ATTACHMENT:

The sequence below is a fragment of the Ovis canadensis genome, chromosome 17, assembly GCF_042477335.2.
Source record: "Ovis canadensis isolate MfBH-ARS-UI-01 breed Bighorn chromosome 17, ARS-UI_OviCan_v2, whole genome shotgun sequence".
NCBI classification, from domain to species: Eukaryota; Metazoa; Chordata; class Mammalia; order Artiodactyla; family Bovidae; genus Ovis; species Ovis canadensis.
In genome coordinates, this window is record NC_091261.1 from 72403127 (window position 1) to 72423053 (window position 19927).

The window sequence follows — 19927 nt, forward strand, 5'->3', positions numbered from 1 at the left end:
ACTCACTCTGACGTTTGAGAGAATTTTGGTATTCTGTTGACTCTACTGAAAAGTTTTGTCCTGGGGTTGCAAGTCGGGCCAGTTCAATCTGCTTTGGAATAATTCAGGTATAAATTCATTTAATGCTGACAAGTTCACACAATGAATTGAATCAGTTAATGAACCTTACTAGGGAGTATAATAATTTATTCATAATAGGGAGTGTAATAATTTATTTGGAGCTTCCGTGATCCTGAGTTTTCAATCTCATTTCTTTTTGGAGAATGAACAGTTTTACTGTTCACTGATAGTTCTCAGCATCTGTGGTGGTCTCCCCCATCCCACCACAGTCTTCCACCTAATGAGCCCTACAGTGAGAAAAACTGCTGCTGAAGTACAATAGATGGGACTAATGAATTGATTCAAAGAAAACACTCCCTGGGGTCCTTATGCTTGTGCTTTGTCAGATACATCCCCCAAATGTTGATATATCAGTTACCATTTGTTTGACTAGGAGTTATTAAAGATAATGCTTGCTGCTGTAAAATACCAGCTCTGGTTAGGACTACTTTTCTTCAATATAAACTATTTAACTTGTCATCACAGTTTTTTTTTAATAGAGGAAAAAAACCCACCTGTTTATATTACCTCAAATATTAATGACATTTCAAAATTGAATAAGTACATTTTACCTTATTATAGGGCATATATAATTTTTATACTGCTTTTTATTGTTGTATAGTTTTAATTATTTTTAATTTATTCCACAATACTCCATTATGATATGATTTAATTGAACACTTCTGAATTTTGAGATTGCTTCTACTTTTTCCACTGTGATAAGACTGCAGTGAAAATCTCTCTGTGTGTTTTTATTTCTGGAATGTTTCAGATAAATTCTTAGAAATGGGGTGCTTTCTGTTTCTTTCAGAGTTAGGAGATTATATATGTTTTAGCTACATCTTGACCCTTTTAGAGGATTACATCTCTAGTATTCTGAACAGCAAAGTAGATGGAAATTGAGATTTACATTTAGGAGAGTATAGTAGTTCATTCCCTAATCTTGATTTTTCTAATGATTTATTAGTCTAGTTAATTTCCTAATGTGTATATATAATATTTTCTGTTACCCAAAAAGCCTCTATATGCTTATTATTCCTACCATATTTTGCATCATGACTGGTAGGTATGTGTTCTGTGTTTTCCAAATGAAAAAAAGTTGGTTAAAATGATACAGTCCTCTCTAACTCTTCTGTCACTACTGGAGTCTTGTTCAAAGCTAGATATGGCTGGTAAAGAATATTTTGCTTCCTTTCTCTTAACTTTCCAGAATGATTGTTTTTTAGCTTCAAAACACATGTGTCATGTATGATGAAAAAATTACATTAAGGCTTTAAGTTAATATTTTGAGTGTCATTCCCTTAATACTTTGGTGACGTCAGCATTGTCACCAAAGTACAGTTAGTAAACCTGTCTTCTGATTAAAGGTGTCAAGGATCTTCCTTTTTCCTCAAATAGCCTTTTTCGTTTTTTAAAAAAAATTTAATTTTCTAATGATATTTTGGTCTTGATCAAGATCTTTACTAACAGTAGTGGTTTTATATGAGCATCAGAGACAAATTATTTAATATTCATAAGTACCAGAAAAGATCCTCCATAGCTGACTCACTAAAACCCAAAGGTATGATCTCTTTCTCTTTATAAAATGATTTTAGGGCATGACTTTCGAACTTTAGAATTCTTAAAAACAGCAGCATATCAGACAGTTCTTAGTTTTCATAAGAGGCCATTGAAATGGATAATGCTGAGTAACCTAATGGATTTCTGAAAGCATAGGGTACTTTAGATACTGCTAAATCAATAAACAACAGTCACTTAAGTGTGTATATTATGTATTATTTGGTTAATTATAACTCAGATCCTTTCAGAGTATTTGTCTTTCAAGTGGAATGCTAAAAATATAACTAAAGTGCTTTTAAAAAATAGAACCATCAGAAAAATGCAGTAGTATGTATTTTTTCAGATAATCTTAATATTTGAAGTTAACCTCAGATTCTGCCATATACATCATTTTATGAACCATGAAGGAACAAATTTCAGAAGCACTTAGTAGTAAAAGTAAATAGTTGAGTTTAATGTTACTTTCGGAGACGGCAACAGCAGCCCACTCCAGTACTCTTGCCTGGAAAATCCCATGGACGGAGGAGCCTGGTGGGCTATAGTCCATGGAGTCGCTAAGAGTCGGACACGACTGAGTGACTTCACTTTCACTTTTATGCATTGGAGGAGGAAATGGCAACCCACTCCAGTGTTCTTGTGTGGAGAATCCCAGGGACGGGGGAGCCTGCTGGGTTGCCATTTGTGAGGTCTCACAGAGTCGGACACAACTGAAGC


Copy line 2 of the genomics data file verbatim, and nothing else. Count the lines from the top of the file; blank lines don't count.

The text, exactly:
Source record: "Ovis canadensis isolate MfBH-ARS-UI-01 breed Bighorn chromosome 17, ARS-UI_OviCan_v2, whole genome shotgun sequence".